Rules Make the Game
May 24, 2023
Creating Clear Frameworks Is A Precursor To Winning the Crypto Regulatory Arbitrage Game
We’re going to start with a game. I’m going to group ten countries into two sets:
In which set of countries would you prefer to set up your next corporate headquarters or subsidiary?
If you’re working in the digital assets space, you might be surprised to know that the United States falls within Set B, countries that take a hostile approach to crypto. Set A, as you probably guessed, is a short list of countries with blockchain-friendly laws.
Even people who pay casual attention to the news cycle, let alone the echo chamber that is crypto journalism, understand that the United States is struggling to offer any sense of clarity as to how blockchain-based businesses should operate within that country. The U.S.'s two regulatory bodies who could naturally claim jurisdiction over digital assets, the Commodities and Futures Exchange Commission and the Securities and Exchange Commission (SEC), can’t agree on how to classify these assets, let alone how to apply the patchwork of laws that has come into place since these agencies were created nearly 50 and 100 years ago, respectively. The White House sends mixed signals but is generally bearish on digital assets, and Congress, despite what may be characterized as recent progress, has completely failed to keep up with countries like Hong Kong and Dubai that have provided regulatory frameworks for digital assets.
In all this uncertainty exists an opportunity for countries to become the go-to jurisdiction for a founder wishing to start a digital assets business, or the place to relocate a blockchain project when it gets regulated out of its home country – that is, countries have the opportunity to take advantage of regulatory arbitrage.
Understanding Regulatory Arbitrage
Most of us, at least in a faint sense, have some understanding of arbitrage - the ability to take advantage of opportunities afforded when the same asset is priced differently in two or more markets. We are used to thinking about arbitrage in financial terms: you buy an asset for $100 in one market and sell it for more in another, pocketing the difference.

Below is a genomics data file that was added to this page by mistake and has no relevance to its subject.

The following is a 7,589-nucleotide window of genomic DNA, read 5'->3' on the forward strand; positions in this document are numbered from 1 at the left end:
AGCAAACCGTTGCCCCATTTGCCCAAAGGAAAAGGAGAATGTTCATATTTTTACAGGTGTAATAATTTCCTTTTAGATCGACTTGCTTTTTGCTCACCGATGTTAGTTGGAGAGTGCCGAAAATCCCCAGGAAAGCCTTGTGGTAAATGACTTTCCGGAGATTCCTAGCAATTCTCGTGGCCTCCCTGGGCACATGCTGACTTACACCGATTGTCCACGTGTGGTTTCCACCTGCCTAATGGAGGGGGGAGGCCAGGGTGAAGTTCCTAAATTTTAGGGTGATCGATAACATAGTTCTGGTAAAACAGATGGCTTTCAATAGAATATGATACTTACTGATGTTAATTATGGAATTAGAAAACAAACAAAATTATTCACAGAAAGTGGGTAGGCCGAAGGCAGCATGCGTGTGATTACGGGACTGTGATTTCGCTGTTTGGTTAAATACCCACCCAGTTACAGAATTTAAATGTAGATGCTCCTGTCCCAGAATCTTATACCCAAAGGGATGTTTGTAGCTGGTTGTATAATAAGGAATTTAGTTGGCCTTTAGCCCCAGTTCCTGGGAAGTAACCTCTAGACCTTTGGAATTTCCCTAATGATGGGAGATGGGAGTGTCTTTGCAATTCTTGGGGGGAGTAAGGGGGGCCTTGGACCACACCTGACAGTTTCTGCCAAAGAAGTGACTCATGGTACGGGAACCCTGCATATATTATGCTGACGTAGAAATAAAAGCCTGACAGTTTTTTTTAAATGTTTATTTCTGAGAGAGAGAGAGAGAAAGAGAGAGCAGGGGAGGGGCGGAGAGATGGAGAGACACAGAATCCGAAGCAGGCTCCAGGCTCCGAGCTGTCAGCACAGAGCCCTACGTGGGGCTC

Apart from financial arbitrage, there is also regulatory arbitrage: the opportunity afforded to regions or countries with regulations which are friendly to a particular industry. A classic example of this is companies setting up corporate headquarters in jurisdictions with little or no corporate taxation. Of course, not all regulatory arbitrage involves taxation, and the lighter the physical footprint of the business, the more arbitrage opportunities exist.
Thomas Friedman may have written The World Is Flat nearly 20 years ago, but even he would have a hard time imagining just how quickly the barriers to a global workforce have been dismantled. Nowhere is this more true than with people and projects working with blockchain-based technology, where it’s common to have project teams spread across the globe. Apart from using many web2 tools to optimize async work, there are even crypto-native tools designed specifically for global coordination, and that’s not taking into account the borderless magic internet money that pays for much of these activities. Many digital assets projects don’t even yet claim a home jurisdiction for business purposes, operating as a sort of supranational digital organization.
Very few industries have a lighter footprint than blockchain.
The U.S. Must Regulate To Compete
Against this backdrop, the U.S. and other countries who wish to compete to attract both blockchain-based startups and more established projects must create comprehensive regulatory frameworks for digital assets. This may sound counterintuitive, and downright antithetical to the cypherpunk ideal of privacy and anonymity on which the blockchain was built, but in a global crypto regulatory landscape that ranges from outright bans to red-carpet welcome mats, the countries with the clearest set of regulations will attract the most businesses.
The U.S. may have the murkiest regulatory landscape of all and it’s hard to tell whether it’s intentional or the result of some systemic ailment. Regardless, companies are leaving, and even industry champion Coinbase may be able to hold out for only so long. Even so, Coinbase is suing the SEC for regulatory clarity, but the SEC says it need not create new rules and that any new rules will take a long time to promulgate:
Knowing that the SEC enforces the laws created by Congress, forward-thinking legislators are introducing comprehensive crypto regulations in the U.S., but there’s no real clear sense that any have a chance of passing the House and Senate, let alone being signed into law by a largely anti-crypto President. In that sense the SEC may be right that rules are a long time coming, because there does not appear to be the political will in Washington D.C. to create a comprehensive regulatory framework for digital assets.
It’s coming into election season for 2024, and political winds are fickle. With some major candidates running, in part, on a clear anti-crypto platform, things may seem bleak. But we may yet see Congress unify around a shared sense of purpose to ensure that the U.S. retains its global internet technological dominance earned during the past 60 years. The U.S. took the lead in building the early iterations of the internet, and it’s up to Washington to determine whether the U.S. will fight to continue to lead, or whether it will decide to cede its position as the world’s web3 innovation hub. The choice, or lack thereof, is clear.
Hiro Kennelly is a writer, editor, and coordinator at BanklessDAO, an Associate at Bankless Consulting, and is still a DAOpunk.